The devil is in the details. Perhaps that’s one reason doctors and scientists take so much time rolling out new drugs and applications.
Being an expert doesn’t mean being perfect, but it sure does stack the odds in one’s favor.
Hydroxychloroquine Update For April 6
By Derek Lowe 6 April, 2020
There’s a lot of news to catch up on, and to keep things straight I’ll divide the hydroxychloroquine part out into this post, and cover others in the next one. My previous reviews of the clinical data in this area are here.
First up is this study from France. It’s another very small one, and all the usual warnings apply because of that. It’s from a team at the University of Paris and Saint-Louis Hospital there, and they evaluated 11 consecutive patients admitted there with the same course of treatment as the Marseilles group first reported (hydroxychloroquine 600mg/day and azithromycin, 500mg the first day and 250 mg/day thereafter). The mean age of their patients was 58.7 years, and (notably) 8 of the 11 had significant comorbidities (two obese, 5 with various forms of cancer, one with HIV). That’s a tough population, and unfortunately, the HCQ/AZ combination did nothing. One patient died (and two others went on to the ICU) and of the ten remaining, 8 were still positive for the virus by nasal swab on days 5/6 after treatment. One patient had to discontinue therapy on day 4 because of QT prolongation, a known side effect of hydroxychloroquine that can lead to fatal heart arrhythmia.
So while this is a small study and not a perfect match, it provides no evidence to show that the HCQ/AZ combination had any benefit at all. While we’re on the subject of QT prolongation …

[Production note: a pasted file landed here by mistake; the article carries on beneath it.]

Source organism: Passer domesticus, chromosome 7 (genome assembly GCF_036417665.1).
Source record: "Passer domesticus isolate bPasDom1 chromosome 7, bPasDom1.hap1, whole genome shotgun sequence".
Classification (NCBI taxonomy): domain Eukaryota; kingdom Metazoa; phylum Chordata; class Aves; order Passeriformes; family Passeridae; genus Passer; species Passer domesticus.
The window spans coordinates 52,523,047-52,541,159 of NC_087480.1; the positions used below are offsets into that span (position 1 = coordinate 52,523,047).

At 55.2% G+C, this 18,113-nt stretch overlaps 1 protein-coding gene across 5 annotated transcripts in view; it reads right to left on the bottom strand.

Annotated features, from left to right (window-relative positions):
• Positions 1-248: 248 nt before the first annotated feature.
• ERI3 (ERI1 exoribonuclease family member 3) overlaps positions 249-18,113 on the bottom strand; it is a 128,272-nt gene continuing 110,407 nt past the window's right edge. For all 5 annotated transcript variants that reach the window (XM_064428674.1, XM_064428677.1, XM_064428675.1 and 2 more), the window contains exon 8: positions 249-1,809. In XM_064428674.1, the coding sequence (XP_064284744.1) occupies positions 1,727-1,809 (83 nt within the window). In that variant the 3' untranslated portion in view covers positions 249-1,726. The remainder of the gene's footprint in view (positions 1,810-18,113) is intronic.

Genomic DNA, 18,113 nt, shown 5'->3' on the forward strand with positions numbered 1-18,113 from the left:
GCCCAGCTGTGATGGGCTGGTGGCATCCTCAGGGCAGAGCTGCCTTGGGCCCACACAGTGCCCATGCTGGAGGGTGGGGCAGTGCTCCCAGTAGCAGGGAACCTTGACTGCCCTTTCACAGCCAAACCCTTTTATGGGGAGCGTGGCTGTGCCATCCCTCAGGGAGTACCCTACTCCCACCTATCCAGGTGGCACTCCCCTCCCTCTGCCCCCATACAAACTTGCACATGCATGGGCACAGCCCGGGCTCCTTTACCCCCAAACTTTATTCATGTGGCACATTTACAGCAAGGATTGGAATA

Tim, I bet you’ll find this article fascinating:
Chloroquine, Past and Present
By Derek Lowe 20 March, 2020
Now that chloroquine is in the news everywhere, I thought it might be interesting to have a closer look at the compound. The first part of this post will be chemistry-heavy, further down we’ll get into the pharmacology and medical uses.
Chloroquine’s fame is as an antimalarial drug, and the history of antimalarials starts of course with quinine (at right). …
But it still can lead to depression and other effects. Hydroxychloroquine came along in the 1950s, and just has an extra OH group coming off of one of those N-ethyls over at the end of the chain; it’s quite similar to chloroquine itself.
You might wonder how an antiparasitical drug might do that, but the problem is that the mode of action of all these drugs against malaria parasites is still being argued over. And there are almost certainly several modes of action at work, which will go on to have different effects in different human tissues, etc. Both chloroquine and hydroxychloroquine are used off-label for rheumatoid arthritis and for lupus, but how they work in these areas is another shoulder-shrugger, and there are side effects in the eye. It’s been suggested as an adjunct in some cancer therapy regimes, but there are problems there, too, in the kidney. …
189 comments on “Chloroquine, Past and Present” (from looking at the first dozen or two, seems like a well moderated constructive comments section.)